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Discussion in 'Meat Birds ETC' started by Velociraptor, May 16, 2008.
So, how many cheeseurgers do you get out of the cow??? is that the next experiment?
Quote:Why bother if you are not going to enjoy the crispy skin? What other junk? Did you pick the bones clean? Did you consider reserving the carcass and boiling it for soup stock?
A whole chicken can stretch a very long way if you don't waste any of it. With throwing things to the dogs and tossing the bones you wasted a big portion that can be used for good food stocks.
A 5.6 pound dressed chicken and U only got 1.72 pounds. Sounds to me like U burned it to ashes!
I can tell you what it's worth to me,,
The value is the quality of the food I put into my children, not price per pound from the bird.
Do the math on my investment,,
This is if I process 8 of my original 12 Cornish Xs and get 4lbs each.
Initial cost of chicks, making brooders, waters, feeders, I'll guess 100 bucks
6' chain link fence for a 20x40 run,,, my guess is 3-400 dollars.
The price of materials for my 6x8' coop,, has to be 1200 for all the pressure treated lumber, 3/4 BC plywood, 3D shingles, thermal pane windows, ect.
So I guess it's worth about 50.00 a pound to me,,,,
and my first dozen eggs will be worth about 130.00 a piece, all before feed,,,gas for trips to the feed store and Home Depot, all the other little things I ended up buying, and the real kicker would be if I included my time invested @ 48.72 an hour
Talk about the Barred Rock that laid the golden egg huh?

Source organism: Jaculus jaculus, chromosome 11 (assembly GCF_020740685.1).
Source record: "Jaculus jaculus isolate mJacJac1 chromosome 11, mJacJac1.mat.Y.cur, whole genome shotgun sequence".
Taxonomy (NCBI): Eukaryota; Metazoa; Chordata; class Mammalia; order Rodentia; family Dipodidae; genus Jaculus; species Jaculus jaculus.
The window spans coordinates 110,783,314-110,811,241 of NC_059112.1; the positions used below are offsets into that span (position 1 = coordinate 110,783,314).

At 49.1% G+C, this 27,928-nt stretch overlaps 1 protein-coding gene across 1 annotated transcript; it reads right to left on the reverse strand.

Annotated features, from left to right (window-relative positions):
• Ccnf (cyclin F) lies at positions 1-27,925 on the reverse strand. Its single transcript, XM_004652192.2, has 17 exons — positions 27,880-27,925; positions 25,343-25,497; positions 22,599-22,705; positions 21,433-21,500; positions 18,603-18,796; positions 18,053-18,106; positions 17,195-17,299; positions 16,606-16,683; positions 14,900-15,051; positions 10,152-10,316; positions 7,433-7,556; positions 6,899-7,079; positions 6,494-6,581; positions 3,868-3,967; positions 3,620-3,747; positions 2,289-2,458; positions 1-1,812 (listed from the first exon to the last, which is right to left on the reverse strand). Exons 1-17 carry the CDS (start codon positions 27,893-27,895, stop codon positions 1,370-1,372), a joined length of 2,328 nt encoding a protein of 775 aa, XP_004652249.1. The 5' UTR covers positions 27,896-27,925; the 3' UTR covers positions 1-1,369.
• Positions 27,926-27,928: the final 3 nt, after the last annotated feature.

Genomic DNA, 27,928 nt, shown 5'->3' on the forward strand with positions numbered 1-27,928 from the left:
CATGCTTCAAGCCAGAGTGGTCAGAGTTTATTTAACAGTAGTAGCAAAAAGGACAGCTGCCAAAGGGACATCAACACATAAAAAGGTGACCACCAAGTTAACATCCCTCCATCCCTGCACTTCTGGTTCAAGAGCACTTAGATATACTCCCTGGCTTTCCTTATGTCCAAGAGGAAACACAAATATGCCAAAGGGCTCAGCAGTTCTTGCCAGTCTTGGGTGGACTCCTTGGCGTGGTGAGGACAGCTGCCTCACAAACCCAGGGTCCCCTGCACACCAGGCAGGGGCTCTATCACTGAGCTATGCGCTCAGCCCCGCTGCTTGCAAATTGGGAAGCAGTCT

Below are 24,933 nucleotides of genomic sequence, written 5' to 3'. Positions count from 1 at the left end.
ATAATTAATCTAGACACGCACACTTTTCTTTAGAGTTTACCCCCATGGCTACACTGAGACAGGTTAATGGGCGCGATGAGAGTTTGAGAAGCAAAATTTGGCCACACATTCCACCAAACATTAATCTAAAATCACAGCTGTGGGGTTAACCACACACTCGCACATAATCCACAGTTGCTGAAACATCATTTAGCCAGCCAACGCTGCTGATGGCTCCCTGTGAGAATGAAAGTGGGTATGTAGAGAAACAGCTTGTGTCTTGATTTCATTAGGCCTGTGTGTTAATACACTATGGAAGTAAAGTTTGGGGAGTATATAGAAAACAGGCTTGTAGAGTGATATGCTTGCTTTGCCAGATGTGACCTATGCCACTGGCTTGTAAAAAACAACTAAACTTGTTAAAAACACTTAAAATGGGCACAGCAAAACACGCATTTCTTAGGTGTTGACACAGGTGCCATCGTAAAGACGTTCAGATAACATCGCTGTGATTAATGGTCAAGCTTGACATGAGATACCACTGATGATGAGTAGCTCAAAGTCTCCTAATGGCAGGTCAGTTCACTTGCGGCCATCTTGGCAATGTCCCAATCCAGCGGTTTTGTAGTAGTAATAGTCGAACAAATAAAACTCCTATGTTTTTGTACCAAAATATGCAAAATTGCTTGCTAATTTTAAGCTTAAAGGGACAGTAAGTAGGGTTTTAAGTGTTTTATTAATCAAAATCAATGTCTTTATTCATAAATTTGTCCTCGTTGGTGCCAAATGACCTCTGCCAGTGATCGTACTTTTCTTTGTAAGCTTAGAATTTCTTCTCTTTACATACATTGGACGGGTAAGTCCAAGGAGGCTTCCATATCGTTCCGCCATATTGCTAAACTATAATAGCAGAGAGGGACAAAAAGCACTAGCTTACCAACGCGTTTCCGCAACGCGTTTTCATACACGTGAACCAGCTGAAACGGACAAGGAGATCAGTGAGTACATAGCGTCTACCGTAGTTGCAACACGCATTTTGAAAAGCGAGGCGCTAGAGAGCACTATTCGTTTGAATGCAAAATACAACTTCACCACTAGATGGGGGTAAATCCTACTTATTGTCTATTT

My kids are worth every penny.
Great responces everyone
I once read a calculation that a Snicker's bar costs around $20/pound... yets people have the gaul to complain about $4/lb for chicken? Crazy.
Quote:Sounds to me like the dogs got an awful lot of your food You have to pick the whole carcass clean -- a LOT of the meat is in smaller packages than the breasts. Use the little bits for sandwiches, chicken salad, pasta, croquettes, whatever.
And as Miss Prissy says, the skin is edible, and use the carcass and any skin you don't eat to make broth, and then use the broth to make, oh, any number of things.
Plus I love the legs but when I went to pull them off only a stick came out !
See, here is where it's sounding like the dogs ate most of the PERFECTLY GOOD chicken meat -- when you overcook a roast chicken, then indeed the bones will pull out of the legs and leave the meat still attached (in the skin) to the main part of the carcass. All you have to do is a) adjust your cooking method, b) learn to find the hip joint with the tip of a knife so you can cut the ligament and make the leg easily removable (carving is not hard, you just have to find out how to do it!), and c) check the carcass just in case there's any useful meat still attached to it.
Honest, just because your first experience with roasting a chicken did not work out the way you expected, is not the chicken's fault There just may be a bit of a learning curve involved, is all, no biggie